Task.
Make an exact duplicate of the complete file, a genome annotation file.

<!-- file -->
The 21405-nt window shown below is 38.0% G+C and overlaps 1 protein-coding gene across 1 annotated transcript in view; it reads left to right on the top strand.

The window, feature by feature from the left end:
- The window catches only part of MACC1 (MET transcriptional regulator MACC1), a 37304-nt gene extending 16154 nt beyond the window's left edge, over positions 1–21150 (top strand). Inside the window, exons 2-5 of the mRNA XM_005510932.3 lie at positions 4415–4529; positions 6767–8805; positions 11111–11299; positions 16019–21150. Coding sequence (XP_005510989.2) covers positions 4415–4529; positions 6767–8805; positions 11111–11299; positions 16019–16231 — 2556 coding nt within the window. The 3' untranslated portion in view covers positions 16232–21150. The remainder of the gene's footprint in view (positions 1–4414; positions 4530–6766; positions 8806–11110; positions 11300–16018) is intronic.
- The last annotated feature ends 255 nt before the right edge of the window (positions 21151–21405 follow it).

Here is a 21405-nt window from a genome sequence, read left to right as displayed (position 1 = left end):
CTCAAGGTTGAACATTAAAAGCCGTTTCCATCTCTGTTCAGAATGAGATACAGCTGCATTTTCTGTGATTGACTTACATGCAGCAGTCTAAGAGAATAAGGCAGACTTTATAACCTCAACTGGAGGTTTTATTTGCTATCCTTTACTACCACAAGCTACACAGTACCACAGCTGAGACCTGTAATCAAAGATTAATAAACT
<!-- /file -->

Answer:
The 21405-nt window shown below is 38.0% G+C and overlaps 1 protein-coding gene across 1 annotated transcript in view; it reads left to right on the top strand.

The window, feature by feature from the left end:
- The window catches only part of MACC1 (MET transcriptional regulator MACC1), a 37304-nt gene extending 16154 nt beyond the window's left edge, over positions 1–21150 (top strand). Inside the window, exons 2-5 of the mRNA XM_005510932.3 lie at positions 4415–4529; positions 6767–8805; positions 11111–11299; positions 16019–21150. Coding sequence (XP_005510989.2) covers positions 4415–4529; positions 6767–8805; positions 11111–11299; positions 16019–16231 — 2556 coding nt within the window. The 3' untranslated portion in view covers positions 16232–21150. The remainder of the gene's footprint in view (positions 1–4414; positions 4530–6766; positions 8806–11110; positions 11300–16018) is intronic.
- The last annotated feature ends 255 nt before the right edge of the window (positions 21151–21405 follow it).

Here is a 21405-nt window from a genome sequence, read left to right as displayed (position 1 = left end):
CTCAAGGTTGAACATTAAAAGCCGTTTCCATCTCTGTTCAGAATGAGATACAGCTGCATTTTCTGTGATTGACTTACATGCAGCAGTCTAAGAGAATAAGGCAGACTTTATAACCTCAACTGGAGGTTTTATTTGCTATCCTTTACTACCACAAGCTACACAGTACCACAGCTGAGACCTGTAATCAAAGATTAATAAACT